Lawmakers puzzle over how to allow pot to be carried inter-islan - Hawaii News Now - KGMB and KHNL

Lawmakers puzzle over how to allow pot to be carried inter-island

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HONOLULU (HawaiiNewsNow) -

As Hawaii's medical marijuana industry takes shape, patients have stumbled across a problem: What about traveling inter-island with their pot?

Lawmakers are looking at the issue to ensure that patients will be able to fly with their medical marijuana.

But proposals before the state Legislature are drawing concerns.

State Attorney General Doug Chin said once a plane leaves and island and is three miles offshore, it's no longer in Hawaii. 

"You're in international waters and that's the difference," Chin said.

Chin said marijuana is still illegal at the federal level -- and all airports, aircraft, and air space are under the jurisdiction of the federal government.

Three miles offshore, patients (and pilots) would have no state protections.

"There's pilots who are concerned that they could actually lose their license," Chin said. 

Other states do allow patients to fly with medical marijuana, but Hawaii's status as an island state complicates things.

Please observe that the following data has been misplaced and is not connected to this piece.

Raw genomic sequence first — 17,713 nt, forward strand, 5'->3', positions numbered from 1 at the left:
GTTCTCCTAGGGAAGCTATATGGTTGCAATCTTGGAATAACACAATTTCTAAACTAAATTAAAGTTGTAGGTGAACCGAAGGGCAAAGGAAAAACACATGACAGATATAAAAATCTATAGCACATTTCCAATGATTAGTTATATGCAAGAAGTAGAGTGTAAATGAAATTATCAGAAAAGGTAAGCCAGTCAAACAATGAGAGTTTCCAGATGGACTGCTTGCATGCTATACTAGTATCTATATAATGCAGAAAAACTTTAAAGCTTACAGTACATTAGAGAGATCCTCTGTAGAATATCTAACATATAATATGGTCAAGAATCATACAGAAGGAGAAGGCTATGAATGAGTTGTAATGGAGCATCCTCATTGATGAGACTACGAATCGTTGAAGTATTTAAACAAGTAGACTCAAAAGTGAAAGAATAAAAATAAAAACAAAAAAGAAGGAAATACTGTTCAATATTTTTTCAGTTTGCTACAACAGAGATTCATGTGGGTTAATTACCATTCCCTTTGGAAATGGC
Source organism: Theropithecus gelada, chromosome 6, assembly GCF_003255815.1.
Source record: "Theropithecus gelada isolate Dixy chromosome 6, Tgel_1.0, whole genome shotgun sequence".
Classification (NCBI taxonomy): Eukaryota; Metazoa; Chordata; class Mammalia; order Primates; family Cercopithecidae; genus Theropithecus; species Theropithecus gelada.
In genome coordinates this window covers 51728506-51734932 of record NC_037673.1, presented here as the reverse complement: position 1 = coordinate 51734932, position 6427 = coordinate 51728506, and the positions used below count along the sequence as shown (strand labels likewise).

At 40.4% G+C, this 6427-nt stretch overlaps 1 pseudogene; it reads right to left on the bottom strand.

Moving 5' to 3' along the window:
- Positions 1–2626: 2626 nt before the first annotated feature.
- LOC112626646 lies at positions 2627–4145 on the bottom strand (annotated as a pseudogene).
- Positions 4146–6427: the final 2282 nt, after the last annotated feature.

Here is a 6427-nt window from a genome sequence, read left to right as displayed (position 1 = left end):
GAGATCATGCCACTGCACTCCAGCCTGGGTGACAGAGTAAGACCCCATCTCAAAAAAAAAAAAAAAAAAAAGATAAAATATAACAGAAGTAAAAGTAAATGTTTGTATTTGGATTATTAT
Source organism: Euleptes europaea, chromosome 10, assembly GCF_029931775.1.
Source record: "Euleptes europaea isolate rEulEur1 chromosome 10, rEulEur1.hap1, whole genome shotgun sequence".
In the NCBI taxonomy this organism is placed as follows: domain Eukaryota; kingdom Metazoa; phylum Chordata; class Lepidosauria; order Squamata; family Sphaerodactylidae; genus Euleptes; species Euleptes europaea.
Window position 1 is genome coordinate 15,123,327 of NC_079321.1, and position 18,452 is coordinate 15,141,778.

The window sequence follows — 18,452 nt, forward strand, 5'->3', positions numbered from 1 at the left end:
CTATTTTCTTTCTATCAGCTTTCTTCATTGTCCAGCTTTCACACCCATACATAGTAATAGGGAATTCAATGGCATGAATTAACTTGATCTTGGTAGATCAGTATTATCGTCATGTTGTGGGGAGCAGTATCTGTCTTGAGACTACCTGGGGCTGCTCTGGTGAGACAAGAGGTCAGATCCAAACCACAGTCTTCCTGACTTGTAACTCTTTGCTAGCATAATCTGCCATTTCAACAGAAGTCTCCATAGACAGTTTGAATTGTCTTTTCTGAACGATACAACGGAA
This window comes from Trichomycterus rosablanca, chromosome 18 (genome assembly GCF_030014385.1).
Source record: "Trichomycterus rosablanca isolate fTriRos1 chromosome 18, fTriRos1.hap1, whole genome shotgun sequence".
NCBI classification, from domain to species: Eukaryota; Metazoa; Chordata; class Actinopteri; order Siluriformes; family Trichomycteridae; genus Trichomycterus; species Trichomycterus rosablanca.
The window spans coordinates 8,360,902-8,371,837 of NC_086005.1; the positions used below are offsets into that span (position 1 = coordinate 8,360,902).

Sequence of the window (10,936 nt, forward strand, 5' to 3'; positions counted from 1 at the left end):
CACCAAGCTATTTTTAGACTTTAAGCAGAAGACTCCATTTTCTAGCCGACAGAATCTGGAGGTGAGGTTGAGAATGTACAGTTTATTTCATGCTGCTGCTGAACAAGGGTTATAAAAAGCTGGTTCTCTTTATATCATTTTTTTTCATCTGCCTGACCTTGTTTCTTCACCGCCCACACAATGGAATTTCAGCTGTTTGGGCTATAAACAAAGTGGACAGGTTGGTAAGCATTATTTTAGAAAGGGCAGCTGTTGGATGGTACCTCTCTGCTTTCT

State Rep. Della Au Belatti, chairwoman of the House Health Committee, wants Hawaii's Transportation Department to take a look at what's working around the country.

Portland International Airport, for example, allows passengers to carry small amounts of marijuana on flights within Oregon. And in California, both Oakland and San Francisco Airports are medical marijuana-friendly. 

"Look at what other jurisdictions are doing because they are in fact allowing their patients and their residents to transport marijuana on airplanes," she said.

"We want patients to have what they need with them and on them."

Currently, patients have to rely on friends and family on other islands for pot when they travel.

Teri Heede, of Makakilo, has been using marijuana to treat her multiple sclerosis symptoms for more than 20 years. The 61-year old Navy veteran, who grows her own plants in her backyard, supports a proposal that would allow patients like her to travel interisland with pot. 

"Would you go on vacation without your heart medication? We're sick people. We're not trying to transport drugs," she said.

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